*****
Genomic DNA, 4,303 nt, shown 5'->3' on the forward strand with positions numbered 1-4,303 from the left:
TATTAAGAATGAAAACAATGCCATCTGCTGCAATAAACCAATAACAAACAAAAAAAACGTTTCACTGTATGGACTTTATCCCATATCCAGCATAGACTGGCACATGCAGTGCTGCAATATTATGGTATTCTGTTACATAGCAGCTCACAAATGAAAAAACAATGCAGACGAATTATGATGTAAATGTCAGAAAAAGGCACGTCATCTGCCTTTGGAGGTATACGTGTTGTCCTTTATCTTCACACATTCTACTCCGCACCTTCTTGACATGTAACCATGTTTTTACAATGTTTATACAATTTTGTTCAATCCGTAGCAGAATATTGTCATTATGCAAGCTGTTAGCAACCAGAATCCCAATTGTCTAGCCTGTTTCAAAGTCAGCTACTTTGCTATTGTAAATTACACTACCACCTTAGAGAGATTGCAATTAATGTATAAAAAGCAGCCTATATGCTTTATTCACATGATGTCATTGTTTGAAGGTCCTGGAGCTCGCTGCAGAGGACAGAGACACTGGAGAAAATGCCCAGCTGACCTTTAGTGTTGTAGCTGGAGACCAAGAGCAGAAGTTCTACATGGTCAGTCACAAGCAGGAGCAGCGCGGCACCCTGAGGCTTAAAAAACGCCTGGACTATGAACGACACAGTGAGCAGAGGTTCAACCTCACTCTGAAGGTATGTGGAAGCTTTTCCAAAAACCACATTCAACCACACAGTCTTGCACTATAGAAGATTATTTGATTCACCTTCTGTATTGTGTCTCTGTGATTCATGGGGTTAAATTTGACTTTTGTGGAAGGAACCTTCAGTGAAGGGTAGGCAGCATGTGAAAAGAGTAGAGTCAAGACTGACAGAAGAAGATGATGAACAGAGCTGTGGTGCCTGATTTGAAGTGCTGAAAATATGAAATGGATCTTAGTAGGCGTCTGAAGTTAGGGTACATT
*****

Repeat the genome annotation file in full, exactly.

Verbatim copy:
Genomic DNA, 4,303 nt, shown 5'->3' on the forward strand with positions numbered 1-4,303 from the left:
TATTAAGAATGAAAACAATGCCATCTGCTGCAATAAACCAATAACAAACAAAAAAAACGTTTCACTGTATGGACTTTATCCCATATCCAGCATAGACTGGCACATGCAGTGCTGCAATATTATGGTATTCTGTTACATAGCAGCTCACAAATGAAAAAACAATGCAGACGAATTATGATGTAAATGTCAGAAAAAGGCACGTCATCTGCCTTTGGAGGTATACGTGTTGTCCTTTATCTTCACACATTCTACTCCGCACCTTCTTGACATGTAACCATGTTTTTACAATGTTTATACAATTTTGTTCAATCCGTAGCAGAATATTGTCATTATGCAAGCTGTTAGCAACCAGAATCCCAATTGTCTAGCCTGTTTCAAAGTCAGCTACTTTGCTATTGTAAATTACACTACCACCTTAGAGAGATTGCAATTAATGTATAAAAAGCAGCCTATATGCTTTATTCACATGATGTCATTGTTTGAAGGTCCTGGAGCTCGCTGCAGAGGACAGAGACACTGGAGAAAATGCCCAGCTGACCTTTAGTGTTGTAGCTGGAGACCAAGAGCAGAAGTTCTACATGGTCAGTCACAAGCAGGAGCAGCGCGGCACCCTGAGGCTTAAAAAACGCCTGGACTATGAACGACACAGTGAGCAGAGGTTCAACCTCACTCTGAAGGTATGTGGAAGCTTTTCCAAAAACCACATTCAACCACACAGTCTTGCACTATAGAAGATTATTTGATTCACCTTCTGTATTGTGTCTCTGTGATTCATGGGGTTAAATTTGACTTTTGTGGAAGGAACCTTCAGTGAAGGGTAGGCAGCATGTGAAAAGAGTAGAGTCAAGACTGACAGAAGAAGATGATGAACAGAGCTGTGGTGCCTGATTTGAAGTGCTGAAAATATGAAATGGATCTTAGTAGGCGTCTGAAGTTAGGGTACATT